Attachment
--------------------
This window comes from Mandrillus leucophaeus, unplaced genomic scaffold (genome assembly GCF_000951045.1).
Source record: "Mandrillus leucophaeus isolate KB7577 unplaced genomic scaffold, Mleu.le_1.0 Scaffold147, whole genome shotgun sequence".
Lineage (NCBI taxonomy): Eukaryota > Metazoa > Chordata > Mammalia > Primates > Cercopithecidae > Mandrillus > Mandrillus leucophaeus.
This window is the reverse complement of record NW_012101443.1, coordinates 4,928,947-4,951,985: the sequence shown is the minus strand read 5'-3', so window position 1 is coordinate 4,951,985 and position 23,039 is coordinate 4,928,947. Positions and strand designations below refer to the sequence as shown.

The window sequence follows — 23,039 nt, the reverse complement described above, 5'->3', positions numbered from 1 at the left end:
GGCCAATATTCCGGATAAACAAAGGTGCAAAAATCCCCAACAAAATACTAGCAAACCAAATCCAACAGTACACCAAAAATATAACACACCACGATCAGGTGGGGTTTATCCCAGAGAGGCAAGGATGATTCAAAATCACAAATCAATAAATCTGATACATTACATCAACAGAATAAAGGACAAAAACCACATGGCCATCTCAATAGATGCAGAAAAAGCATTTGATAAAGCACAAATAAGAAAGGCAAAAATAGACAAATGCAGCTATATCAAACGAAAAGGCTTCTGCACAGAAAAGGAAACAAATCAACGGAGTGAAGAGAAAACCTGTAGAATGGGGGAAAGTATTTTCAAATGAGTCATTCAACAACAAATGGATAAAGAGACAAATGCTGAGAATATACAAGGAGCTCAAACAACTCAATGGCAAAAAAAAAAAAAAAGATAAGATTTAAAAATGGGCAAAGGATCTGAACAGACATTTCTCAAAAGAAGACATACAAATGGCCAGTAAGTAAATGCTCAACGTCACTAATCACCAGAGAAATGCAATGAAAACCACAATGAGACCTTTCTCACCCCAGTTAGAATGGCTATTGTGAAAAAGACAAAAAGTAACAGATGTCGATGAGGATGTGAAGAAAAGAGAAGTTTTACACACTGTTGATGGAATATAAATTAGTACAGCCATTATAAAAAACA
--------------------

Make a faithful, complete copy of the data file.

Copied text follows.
This window comes from Mandrillus leucophaeus, unplaced genomic scaffold (genome assembly GCF_000951045.1).
Source record: "Mandrillus leucophaeus isolate KB7577 unplaced genomic scaffold, Mleu.le_1.0 Scaffold147, whole genome shotgun sequence".
Lineage (NCBI taxonomy): Eukaryota > Metazoa > Chordata > Mammalia > Primates > Cercopithecidae > Mandrillus > Mandrillus leucophaeus.
This window is the reverse complement of record NW_012101443.1, coordinates 4,928,947-4,951,985: the sequence shown is the minus strand read 5'-3', so window position 1 is coordinate 4,951,985 and position 23,039 is coordinate 4,928,947. Positions and strand designations below refer to the sequence as shown.

The window sequence follows — 23,039 nt, the reverse complement described above, 5'->3', positions numbered from 1 at the left end:
GGCCAATATTCCGGATAAACAAAGGTGCAAAAATCCCCAACAAAATACTAGCAAACCAAATCCAACAGTACACCAAAAATATAACACACCACGATCAGGTGGGGTTTATCCCAGAGAGGCAAGGATGATTCAAAATCACAAATCAATAAATCTGATACATTACATCAACAGAATAAAGGACAAAAACCACATGGCCATCTCAATAGATGCAGAAAAAGCATTTGATAAAGCACAAATAAGAAAGGCAAAAATAGACAAATGCAGCTATATCAAACGAAAAGGCTTCTGCACAGAAAAGGAAACAAATCAACGGAGTGAAGAGAAAACCTGTAGAATGGGGGAAAGTATTTTCAAATGAGTCATTCAACAACAAATGGATAAAGAGACAAATGCTGAGAATATACAAGGAGCTCAAACAACTCAATGGCAAAAAAAAAAAAAAAGATAAGATTTAAAAATGGGCAAAGGATCTGAACAGACATTTCTCAAAAGAAGACATACAAATGGCCAGTAAGTAAATGCTCAACGTCACTAATCACCAGAGAAATGCAATGAAAACCACAATGAGACCTTTCTCACCCCAGTTAGAATGGCTATTGTGAAAAAGACAAAAAGTAACAGATGTCGATGAGGATGTGAAGAAAAGAGAAGTTTTACACACTGTTGATGGAATATAAATTAGTACAGCCATTATAAAAAACA